In less than five days, nine states will be voting on marijuana related ballot proposals potentially doubling the number of states that allow the recreational use of marijuana and expanding the therapeutic benefits of marijuana use to millions of Americans. Here’s where these measures stand in the latest polls.
We’ve said it before and we’ll say it again: 2016 is set to be a monumental year for marijuana law reform. There are currently nine pending ballot initiatives to either legalize adult marijuana use or to legalize the use of medical marijuana for qualifying medical conditions.
At the first Democratic debate of the presidential season, just like at the Republican’s first presidential debate, the issue of marijuana legalization–notably state’s ending cannabis prohibition–came up for discussion where one candidate made clear their support for legalization…another one, still waffling on weed policy.
Nevada voters will decide next November on ballot language that seeks to regulate the licensed production and retail sale of cannabis to adults. It states, “The People of the State of Nevada find and declare that the use of marijuana should be legal for persons 21 years of age or older, and its cultivation and sale should be regulated similar to other businesses.”
Republican Gov. Brian Sandoval has signed legislation, Senate Bill 374, authorizing the creation of up to 66 medical marijuana dispensaries. Under the new law, state regulators are tasked with overseeing the creation of licensed establishments to produce, test, and dispense cannabis and cannabis-infused products to authorized patients. Nevada voters enacted legislation in 2000 to allow for physician authorized patients to consume and grow cannabis. However, that law did provide for facilities where authorized patients may obtain medicinal cannabis. Approximately 3,800 Nevadans are presently authorized to grow and/or consume cannabis under state law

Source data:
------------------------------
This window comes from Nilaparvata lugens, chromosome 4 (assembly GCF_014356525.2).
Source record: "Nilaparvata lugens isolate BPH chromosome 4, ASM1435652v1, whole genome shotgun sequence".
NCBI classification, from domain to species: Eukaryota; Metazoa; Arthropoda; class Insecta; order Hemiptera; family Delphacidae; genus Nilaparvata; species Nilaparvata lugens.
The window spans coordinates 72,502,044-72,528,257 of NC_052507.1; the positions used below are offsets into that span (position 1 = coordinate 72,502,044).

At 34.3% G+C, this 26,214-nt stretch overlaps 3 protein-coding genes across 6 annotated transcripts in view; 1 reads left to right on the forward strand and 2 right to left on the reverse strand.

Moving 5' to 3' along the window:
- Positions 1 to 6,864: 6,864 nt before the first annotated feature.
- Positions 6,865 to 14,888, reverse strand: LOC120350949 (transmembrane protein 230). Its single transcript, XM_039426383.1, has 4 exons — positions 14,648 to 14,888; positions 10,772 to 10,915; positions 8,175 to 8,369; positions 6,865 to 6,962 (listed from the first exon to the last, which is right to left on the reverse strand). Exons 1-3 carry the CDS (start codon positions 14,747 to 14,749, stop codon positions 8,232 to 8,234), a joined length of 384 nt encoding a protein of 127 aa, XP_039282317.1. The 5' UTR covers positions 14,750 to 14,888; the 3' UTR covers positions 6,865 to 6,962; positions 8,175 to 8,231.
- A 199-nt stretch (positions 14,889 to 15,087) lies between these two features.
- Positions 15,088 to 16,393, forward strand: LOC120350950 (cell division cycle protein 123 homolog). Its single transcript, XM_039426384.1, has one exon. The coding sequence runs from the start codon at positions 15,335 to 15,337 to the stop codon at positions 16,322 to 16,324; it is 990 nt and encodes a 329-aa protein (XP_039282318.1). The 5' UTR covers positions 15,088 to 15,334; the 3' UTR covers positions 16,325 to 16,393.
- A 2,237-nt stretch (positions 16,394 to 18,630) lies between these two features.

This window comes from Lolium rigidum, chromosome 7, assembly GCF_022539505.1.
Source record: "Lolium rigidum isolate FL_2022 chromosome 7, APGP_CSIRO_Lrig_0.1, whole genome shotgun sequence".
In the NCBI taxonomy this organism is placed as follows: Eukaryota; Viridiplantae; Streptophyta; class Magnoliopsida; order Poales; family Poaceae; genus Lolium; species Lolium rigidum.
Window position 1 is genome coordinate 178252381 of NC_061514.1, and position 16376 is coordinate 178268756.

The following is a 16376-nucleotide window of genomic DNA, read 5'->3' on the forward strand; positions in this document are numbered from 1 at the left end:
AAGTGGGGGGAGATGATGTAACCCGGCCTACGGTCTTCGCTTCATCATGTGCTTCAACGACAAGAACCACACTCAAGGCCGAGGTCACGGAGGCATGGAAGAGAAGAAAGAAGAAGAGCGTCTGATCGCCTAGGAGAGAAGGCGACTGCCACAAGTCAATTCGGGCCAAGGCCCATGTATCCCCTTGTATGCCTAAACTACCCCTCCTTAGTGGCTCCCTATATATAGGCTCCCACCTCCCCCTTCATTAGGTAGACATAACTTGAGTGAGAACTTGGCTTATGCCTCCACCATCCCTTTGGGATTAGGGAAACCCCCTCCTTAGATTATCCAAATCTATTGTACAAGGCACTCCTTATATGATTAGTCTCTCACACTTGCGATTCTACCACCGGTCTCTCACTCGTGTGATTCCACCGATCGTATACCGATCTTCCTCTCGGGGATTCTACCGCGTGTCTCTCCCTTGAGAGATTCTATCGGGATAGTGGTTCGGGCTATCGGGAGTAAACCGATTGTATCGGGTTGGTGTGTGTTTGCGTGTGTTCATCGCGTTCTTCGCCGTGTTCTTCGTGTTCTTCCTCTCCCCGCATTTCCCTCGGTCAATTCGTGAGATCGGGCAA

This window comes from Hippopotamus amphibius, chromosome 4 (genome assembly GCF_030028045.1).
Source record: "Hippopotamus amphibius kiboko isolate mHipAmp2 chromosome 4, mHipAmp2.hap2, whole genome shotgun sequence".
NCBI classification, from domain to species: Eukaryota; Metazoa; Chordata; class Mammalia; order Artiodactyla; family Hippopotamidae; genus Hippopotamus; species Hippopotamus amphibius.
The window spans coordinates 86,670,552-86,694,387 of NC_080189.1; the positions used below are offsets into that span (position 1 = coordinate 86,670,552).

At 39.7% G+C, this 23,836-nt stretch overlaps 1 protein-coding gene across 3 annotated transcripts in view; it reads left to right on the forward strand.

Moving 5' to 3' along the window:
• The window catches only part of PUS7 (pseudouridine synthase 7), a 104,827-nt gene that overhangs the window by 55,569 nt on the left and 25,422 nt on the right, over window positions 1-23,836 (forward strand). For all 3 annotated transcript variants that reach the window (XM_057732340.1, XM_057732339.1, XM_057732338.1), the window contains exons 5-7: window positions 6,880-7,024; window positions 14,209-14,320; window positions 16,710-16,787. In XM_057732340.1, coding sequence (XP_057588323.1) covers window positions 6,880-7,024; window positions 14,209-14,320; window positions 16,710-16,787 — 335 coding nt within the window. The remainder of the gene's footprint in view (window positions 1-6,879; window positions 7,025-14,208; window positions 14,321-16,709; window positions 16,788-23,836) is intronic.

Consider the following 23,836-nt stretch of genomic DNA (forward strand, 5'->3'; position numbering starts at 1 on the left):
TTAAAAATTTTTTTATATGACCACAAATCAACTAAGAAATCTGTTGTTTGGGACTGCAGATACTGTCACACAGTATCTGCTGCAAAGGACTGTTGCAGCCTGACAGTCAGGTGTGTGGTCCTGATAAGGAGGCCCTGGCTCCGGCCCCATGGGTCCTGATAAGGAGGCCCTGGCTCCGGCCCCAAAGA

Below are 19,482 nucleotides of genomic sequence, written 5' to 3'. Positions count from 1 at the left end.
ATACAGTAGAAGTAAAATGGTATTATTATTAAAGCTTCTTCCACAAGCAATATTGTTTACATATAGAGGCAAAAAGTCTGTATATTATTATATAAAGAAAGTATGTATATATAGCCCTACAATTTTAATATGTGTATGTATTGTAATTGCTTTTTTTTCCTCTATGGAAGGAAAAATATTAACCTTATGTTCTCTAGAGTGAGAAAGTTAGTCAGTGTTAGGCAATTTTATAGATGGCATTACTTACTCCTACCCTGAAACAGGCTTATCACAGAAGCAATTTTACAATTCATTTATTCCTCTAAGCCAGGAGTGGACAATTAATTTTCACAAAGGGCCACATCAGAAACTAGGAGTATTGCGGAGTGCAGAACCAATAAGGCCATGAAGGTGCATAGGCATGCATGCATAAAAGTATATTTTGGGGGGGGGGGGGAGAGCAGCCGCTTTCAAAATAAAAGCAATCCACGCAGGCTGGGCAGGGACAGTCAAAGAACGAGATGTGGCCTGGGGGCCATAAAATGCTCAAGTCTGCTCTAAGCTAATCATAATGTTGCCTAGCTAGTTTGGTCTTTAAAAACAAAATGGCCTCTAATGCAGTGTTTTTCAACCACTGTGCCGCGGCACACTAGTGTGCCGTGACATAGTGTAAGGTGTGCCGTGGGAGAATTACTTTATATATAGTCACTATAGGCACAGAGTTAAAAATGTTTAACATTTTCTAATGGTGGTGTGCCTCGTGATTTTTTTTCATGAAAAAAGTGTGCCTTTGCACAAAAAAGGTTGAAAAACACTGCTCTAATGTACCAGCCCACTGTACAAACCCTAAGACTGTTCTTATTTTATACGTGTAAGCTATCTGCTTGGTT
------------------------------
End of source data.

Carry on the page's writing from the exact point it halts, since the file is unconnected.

Lawmakers gave final approval on Monday to legislation, Senate Bill 374, to allow for the establishment of licensed facilities to dispense cannabis to state-qualified patients. The measure passed with two-thirds majorities in both legislative chambers. It now awaits action from Republican Gov. Brian Sandoval, who has previously acknowledged that he is open to the idea of regulating medical cannabis dispensaries.
From the International Association for Cannabinoid Medicines IACM-Bulletin of 8 April 2012 World: Increasing numbers…
At Least 1 – 1.5 Million Americans are Legal Medical Marijuana Patients Market for these…